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July 27, 2015

Amazon Sued Over Illegal Chemicals Used In Suicide

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Amazon.com Inc. is among a group of defendants facing claims filed in a Philadelphia court on Wednesday over a University of Pennsylvania student’s suicide after the woman was able to procure the illegal chemicals used in her death from an overseas merchant through the online retailer’s website.

 

A complaint filed in the Court of Common of Philadelphia County on Wednesday accused Amazon of allowing Penn student Arya Singh to purchase soluble cyanide salts from a Thai company in the months before she used the chemicals to commit suicide in her dorm room in February 2013.

 

“Despite having a policy and procedure of prohibiting through its website offers and sales of prohibited items, illegal products and banned hazardous substances in the United States, including but not limited to cyanide products, Amazon failed to enforce that policy and procedure,” the complaint said.

 

The suit also targets the Ivy League school for what the complaint called “unsympathetic, hostile and at times vindictive” behavior at the hands of university employees as Singh struggled to deal with an on-campus sexual assault she had suffered two years earlier.

 

According to the complaint, Singh was sexually assaulted by a fellow student in her university dorm room in January 2011. The assault was reported to Philadelphia law enforcement, but the city’s Office of District Attorney declined to prosecute the matter.

 

The complaint said that an internal investigation by the university’s Office of Student Conduct resulted in the accused attacker agreeing to a set of sanctions that would require him to avoid contact with Singh and place the two in separate dormitories.

 

However, the suit said that it took the university a month after the incident to begin its investigation and that the inquiry was delayed as the school worked to implement new policies for dealing with sexual assault accusations.

 

The complaint said that Singh was seeking psychological help for depression, anxiety and nightmares that she was experiencing as a result of the incident.

 

Alongside the the mental and emotional trauma of the incident, the complaint said that that Singh began drinking heavily and that her academic performance began to suffer.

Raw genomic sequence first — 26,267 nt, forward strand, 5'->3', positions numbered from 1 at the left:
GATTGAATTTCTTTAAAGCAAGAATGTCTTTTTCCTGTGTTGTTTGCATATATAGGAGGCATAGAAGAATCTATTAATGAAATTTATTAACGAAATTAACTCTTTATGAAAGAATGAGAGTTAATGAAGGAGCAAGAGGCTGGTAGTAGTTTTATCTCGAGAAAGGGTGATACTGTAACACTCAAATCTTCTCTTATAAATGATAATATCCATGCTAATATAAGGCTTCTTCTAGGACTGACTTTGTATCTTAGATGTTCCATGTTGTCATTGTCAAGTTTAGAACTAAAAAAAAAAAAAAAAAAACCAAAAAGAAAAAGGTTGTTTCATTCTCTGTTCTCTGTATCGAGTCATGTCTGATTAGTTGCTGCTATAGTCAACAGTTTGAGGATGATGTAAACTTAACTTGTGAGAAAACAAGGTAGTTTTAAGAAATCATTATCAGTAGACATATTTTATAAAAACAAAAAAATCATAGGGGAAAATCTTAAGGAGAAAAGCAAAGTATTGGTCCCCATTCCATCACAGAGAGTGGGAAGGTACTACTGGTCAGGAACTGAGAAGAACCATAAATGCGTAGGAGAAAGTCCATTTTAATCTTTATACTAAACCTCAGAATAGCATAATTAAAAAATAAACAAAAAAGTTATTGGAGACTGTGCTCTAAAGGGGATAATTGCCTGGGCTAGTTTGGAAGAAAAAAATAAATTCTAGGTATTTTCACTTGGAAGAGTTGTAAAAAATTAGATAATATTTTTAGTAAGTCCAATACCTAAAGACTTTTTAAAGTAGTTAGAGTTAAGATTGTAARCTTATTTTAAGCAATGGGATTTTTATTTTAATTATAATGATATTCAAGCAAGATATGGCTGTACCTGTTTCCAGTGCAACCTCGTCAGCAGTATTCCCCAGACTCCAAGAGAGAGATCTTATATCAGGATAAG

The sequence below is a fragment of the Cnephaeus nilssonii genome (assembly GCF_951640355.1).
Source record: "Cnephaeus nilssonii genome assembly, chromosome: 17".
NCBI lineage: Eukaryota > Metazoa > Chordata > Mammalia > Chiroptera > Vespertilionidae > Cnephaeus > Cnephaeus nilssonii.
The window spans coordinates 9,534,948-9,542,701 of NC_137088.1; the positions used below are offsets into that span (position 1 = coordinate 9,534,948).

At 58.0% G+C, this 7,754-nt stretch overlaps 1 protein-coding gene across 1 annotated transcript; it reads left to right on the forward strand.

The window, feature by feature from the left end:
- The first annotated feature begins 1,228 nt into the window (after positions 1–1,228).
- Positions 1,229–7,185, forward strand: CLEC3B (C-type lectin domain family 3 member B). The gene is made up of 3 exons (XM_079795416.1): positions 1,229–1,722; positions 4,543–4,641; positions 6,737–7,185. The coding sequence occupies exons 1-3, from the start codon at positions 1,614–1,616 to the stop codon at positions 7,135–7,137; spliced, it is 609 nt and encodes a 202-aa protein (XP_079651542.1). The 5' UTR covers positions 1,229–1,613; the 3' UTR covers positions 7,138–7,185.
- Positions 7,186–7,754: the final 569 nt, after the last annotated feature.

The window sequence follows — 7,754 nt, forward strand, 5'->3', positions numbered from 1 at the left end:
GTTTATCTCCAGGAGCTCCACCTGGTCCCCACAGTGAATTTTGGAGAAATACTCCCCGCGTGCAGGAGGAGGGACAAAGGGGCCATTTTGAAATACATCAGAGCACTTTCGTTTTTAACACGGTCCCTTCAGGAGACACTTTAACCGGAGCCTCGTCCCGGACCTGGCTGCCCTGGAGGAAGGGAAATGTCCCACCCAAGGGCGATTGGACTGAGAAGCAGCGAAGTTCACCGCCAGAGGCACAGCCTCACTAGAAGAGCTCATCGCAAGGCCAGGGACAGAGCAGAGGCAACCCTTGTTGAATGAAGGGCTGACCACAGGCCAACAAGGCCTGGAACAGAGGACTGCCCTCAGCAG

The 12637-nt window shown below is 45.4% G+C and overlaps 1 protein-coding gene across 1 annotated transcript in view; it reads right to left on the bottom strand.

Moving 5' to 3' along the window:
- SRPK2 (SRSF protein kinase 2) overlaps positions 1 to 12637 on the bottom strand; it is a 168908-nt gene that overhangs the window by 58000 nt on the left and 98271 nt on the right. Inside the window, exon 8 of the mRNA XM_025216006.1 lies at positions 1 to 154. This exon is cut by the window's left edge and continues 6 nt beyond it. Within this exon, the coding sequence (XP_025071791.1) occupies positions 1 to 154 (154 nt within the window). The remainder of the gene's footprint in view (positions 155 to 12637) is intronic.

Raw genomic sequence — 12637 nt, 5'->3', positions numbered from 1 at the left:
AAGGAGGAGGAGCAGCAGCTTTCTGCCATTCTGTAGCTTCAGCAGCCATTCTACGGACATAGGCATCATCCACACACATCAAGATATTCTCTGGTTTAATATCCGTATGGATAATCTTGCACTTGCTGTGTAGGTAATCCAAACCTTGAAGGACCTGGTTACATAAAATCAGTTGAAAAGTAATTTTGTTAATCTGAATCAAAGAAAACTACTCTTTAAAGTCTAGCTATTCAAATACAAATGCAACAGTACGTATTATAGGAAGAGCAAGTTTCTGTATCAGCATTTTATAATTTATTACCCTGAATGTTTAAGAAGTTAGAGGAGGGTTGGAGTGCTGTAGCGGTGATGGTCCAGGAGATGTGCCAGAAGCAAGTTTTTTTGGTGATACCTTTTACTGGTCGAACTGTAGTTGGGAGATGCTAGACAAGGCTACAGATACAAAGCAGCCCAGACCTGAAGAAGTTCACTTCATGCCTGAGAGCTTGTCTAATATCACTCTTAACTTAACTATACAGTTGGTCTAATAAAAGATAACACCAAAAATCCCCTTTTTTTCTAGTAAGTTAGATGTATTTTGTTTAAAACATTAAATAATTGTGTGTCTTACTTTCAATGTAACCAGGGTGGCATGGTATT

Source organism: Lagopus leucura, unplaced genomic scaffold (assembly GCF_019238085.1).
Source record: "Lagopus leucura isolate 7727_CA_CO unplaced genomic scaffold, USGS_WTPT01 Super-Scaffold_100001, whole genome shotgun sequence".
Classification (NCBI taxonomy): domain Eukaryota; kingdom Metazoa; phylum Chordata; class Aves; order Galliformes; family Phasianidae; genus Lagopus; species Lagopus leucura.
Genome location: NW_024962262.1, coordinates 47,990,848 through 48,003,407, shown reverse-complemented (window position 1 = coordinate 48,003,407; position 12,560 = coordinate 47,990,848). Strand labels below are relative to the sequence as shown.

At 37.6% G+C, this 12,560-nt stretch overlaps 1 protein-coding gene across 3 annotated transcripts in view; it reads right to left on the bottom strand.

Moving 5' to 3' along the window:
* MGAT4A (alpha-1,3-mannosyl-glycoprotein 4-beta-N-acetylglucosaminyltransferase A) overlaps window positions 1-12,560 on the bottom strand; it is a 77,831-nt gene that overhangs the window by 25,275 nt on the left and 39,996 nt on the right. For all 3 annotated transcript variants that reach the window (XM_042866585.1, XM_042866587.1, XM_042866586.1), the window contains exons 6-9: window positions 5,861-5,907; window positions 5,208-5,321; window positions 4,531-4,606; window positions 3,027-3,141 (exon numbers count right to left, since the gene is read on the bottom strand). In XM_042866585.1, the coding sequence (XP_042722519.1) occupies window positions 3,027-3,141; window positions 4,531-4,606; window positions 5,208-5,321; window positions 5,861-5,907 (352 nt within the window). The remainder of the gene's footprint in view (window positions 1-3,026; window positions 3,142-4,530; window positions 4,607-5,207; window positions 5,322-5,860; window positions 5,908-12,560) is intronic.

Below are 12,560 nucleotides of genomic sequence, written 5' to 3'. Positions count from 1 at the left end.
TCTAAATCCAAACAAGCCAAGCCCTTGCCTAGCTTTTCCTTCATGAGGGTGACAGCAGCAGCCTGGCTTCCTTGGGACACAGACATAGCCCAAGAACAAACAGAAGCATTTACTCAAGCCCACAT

A November 2011 hospitalization for extreme intoxication resulted in a request by the university that Singh seek help through the Office of Alcohol and Other Drug Program Initiatives, but the complaint said that there was no follow-up after an initial appointment.

 

“During this time period, trustees did not provide any additional services to [Singh] despite knowing that she had been sexually assaulted earlier in the year and was having serious personal and academic issues related to the assault,” the complaint said.

 

The Office of Student Conduct was ultimately faced with several complaints against Singh over allegations both that she had failed to return an ID badge and headset during her tenure as an intern at Children’s Hospital of Philadelphia, and that she had falsified time sheets and failed to complete required duties as part of a fellowship program run by the university’s school of nursing.

 

In September 2012, the school placed a disciplinary hold on Singh’s academic records after she failed to respond to the complaints.

 

Singh ultimately sought a hearing to dispute the charges, but she was unable to register for classes for the spring 2013 semester. Her poor performance in school resulted in Singh being placed on academic probation in January 2013.

 

The complaint said that without being able to register for classes, Singh was informed that she would have to vacate campus housing by Feb. 8.

 

She was found unresponsive in her room that afternoon and prounounced dead a short time later at a nearby hospital.

 

The complaint said that Singh had purchased the cyanide products in December 2012 from a Thai company selling products through Amazon. The Seattle-based online retailer had a policy preventing such items from being sold in the United States, but the complaint said that Amazon nonetheless allowed the Thai merchant to sell cyanide products through its website at least 51 times prior to Arya’s purchase.

 

The suit said that 11 of those sales resulted in the deaths of the purchasers.

 

The complaint said that just days before Singh’s suicide, Amazon changed its policies and procedures to block all sales of cyanide products.

 

A university spokesman declined to comment when reached on Monday, and representatives from Amazon did not immediately return a message from a reporter.

 

Singh is represented by Stewart Cohen, Jon Rubinstein and James Begley of Cohen Placitella & Roth PC.

 

Amazon is represented by Howard Klein and Andrew Garden of Conrad O'Brien.

The university is represented by Jeremy Mishkin, Carrie Sarhangi, and John Myers of Montgomery McCracken Walker & Rhoads LLP.

 

The case is Sujata Singh etc. v. Amazon.com Inc. et al., case number 150200939, in the Court of Common Pleas of Philadelphia County, Pennsylvania.

 

--Editing by Stephen Berg.

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